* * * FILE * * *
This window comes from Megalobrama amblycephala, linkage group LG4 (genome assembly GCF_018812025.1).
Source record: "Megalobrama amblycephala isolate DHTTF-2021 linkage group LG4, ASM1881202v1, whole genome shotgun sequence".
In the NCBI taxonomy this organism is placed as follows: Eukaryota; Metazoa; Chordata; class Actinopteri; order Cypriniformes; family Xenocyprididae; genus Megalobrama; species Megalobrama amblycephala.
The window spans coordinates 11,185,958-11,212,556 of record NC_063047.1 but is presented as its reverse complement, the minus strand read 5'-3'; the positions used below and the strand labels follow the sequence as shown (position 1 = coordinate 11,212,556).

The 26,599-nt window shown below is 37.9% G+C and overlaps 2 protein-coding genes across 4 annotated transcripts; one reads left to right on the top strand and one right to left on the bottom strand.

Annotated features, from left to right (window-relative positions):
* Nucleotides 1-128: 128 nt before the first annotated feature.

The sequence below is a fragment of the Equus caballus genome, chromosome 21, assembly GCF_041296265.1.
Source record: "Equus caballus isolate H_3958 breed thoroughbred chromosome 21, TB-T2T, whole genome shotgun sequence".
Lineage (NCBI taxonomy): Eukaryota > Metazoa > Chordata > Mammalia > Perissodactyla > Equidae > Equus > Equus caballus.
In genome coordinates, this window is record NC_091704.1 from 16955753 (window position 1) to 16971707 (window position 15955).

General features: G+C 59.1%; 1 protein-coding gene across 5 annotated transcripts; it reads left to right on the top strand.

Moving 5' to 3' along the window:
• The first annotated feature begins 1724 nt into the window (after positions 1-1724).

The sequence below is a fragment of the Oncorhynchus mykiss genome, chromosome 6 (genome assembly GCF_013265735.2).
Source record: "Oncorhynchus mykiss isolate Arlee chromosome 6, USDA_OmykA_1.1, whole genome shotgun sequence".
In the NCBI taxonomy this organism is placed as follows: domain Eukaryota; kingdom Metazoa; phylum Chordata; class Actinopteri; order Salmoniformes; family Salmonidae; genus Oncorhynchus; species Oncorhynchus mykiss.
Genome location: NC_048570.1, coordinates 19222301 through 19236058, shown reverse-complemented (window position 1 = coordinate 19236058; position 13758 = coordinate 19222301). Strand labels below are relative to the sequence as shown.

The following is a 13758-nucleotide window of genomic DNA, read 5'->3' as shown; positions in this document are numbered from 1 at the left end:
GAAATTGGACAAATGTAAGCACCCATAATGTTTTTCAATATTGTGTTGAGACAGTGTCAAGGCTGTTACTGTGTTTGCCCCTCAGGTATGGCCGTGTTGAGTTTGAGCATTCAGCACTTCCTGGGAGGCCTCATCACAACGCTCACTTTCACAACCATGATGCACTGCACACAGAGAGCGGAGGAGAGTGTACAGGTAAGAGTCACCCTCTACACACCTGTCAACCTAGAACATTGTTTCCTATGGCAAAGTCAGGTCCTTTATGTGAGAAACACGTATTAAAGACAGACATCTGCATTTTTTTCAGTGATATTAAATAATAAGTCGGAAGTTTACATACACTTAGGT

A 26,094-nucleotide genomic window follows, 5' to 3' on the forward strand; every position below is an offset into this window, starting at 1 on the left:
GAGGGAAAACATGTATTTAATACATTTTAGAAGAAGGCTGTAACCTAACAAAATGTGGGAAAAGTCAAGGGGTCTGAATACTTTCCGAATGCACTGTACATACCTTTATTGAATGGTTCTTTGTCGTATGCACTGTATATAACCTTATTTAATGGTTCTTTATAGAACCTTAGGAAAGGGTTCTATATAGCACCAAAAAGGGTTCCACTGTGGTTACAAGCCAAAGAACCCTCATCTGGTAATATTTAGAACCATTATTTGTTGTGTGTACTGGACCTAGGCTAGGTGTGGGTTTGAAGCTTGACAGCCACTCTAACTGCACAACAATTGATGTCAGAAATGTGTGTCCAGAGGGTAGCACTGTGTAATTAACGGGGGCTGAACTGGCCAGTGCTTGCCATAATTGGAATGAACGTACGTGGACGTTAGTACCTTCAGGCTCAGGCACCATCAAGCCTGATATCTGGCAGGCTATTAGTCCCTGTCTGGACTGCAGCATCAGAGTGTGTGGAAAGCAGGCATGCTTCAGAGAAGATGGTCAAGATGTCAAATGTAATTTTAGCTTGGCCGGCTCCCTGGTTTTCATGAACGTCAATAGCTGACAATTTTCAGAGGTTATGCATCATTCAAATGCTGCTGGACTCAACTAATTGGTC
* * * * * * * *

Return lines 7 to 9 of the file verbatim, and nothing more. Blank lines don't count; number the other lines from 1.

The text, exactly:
* Nucleotides 1-128: 128 nt before the first annotated feature.

The sequence below is a fragment of the Equus caballus genome, chromosome 21, assembly GCF_041296265.1.
Source record: "Equus caballus isolate H_3958 breed thoroughbred chromosome 21, TB-T2T, whole genome shotgun sequence".